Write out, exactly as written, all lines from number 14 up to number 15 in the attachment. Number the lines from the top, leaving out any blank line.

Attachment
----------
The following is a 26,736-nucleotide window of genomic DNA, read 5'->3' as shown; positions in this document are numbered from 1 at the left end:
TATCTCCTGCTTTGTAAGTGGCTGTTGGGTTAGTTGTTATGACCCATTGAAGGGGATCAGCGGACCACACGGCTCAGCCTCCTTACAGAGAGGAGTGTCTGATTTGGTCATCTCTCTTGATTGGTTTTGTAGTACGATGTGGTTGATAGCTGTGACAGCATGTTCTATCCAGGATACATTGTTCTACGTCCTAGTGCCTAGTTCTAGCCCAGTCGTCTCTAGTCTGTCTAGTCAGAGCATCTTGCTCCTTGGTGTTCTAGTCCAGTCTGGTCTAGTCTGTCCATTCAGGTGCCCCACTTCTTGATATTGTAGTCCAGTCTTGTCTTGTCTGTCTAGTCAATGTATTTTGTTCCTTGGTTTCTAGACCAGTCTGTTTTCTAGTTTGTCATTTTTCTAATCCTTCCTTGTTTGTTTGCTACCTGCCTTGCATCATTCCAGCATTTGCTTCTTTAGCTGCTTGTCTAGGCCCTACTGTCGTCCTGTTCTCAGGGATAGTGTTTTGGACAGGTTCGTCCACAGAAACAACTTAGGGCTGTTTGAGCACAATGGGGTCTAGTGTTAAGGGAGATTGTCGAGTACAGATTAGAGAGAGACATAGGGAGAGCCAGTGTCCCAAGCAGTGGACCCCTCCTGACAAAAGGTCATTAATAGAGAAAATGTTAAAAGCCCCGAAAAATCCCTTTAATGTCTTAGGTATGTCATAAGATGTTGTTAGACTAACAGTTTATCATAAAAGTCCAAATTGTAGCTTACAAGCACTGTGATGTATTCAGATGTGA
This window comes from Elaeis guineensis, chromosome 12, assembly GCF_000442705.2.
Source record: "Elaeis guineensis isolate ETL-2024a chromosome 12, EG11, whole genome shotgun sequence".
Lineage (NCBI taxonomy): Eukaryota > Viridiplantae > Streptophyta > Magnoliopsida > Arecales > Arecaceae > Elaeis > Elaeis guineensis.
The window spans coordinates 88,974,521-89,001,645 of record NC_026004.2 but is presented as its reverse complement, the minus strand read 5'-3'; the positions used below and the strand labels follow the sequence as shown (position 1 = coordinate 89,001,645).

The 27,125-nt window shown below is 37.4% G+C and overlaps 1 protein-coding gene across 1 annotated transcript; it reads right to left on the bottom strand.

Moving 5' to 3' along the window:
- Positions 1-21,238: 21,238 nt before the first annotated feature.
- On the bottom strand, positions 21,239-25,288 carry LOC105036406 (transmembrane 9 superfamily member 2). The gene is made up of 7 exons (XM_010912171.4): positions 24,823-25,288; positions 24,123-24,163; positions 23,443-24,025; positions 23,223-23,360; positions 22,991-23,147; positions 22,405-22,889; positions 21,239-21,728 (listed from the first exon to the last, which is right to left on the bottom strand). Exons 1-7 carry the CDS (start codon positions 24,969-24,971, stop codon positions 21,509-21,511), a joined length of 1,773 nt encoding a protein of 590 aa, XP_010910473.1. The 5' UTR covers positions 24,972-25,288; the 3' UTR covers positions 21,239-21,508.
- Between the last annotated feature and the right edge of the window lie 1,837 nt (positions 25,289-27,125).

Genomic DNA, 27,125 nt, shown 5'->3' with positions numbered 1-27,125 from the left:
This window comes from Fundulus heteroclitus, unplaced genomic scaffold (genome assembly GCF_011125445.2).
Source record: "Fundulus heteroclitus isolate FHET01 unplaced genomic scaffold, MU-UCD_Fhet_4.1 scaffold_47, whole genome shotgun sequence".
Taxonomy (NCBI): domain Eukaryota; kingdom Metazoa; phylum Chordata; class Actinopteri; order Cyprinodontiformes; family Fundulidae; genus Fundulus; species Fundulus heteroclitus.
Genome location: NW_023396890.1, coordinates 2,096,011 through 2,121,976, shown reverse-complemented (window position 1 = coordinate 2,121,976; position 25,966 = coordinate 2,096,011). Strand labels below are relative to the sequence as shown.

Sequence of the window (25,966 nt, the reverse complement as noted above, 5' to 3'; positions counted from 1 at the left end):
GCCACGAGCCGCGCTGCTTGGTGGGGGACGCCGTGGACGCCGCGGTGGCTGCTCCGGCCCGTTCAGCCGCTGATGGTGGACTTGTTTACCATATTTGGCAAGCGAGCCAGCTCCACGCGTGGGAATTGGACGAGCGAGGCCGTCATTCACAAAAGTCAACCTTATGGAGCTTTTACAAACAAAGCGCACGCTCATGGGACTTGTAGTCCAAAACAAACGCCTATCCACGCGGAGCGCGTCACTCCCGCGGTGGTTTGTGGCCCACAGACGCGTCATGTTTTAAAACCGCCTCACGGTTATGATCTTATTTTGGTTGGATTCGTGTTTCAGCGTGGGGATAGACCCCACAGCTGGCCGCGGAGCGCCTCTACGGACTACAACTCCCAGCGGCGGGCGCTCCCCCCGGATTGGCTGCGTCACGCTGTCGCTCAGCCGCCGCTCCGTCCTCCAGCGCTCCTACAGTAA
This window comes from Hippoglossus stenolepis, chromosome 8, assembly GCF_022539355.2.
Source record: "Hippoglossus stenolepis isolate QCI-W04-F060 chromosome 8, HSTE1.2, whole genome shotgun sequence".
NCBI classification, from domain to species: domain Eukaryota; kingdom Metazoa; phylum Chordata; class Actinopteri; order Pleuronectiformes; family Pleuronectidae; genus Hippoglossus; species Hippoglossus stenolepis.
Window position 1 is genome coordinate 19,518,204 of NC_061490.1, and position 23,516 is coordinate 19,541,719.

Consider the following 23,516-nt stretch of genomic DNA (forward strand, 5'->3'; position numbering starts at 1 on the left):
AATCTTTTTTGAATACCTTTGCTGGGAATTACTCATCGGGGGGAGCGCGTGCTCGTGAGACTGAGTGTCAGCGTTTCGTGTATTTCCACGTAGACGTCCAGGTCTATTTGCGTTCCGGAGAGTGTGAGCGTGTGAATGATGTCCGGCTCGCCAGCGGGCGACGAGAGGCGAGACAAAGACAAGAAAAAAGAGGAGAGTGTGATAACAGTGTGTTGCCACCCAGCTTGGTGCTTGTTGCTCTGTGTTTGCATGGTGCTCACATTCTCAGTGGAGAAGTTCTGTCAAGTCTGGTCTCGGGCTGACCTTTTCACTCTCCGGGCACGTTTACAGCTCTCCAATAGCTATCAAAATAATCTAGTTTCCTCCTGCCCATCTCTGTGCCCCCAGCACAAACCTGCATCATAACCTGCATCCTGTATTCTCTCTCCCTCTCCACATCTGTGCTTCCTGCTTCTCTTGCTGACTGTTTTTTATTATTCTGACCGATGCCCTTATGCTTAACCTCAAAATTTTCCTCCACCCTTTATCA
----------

Source record: "Fundulus heteroclitus isolate FHET01 unplaced genomic scaffold, MU-UCD_Fhet_4.1 scaffold_47, whole genome shotgun sequence".
Taxonomy (NCBI): domain Eukaryota; kingdom Metazoa; phylum Chordata; class Actinopteri; order Cyprinodontiformes; family Fundulidae; genus Fundulus; species Fundulus heteroclitus.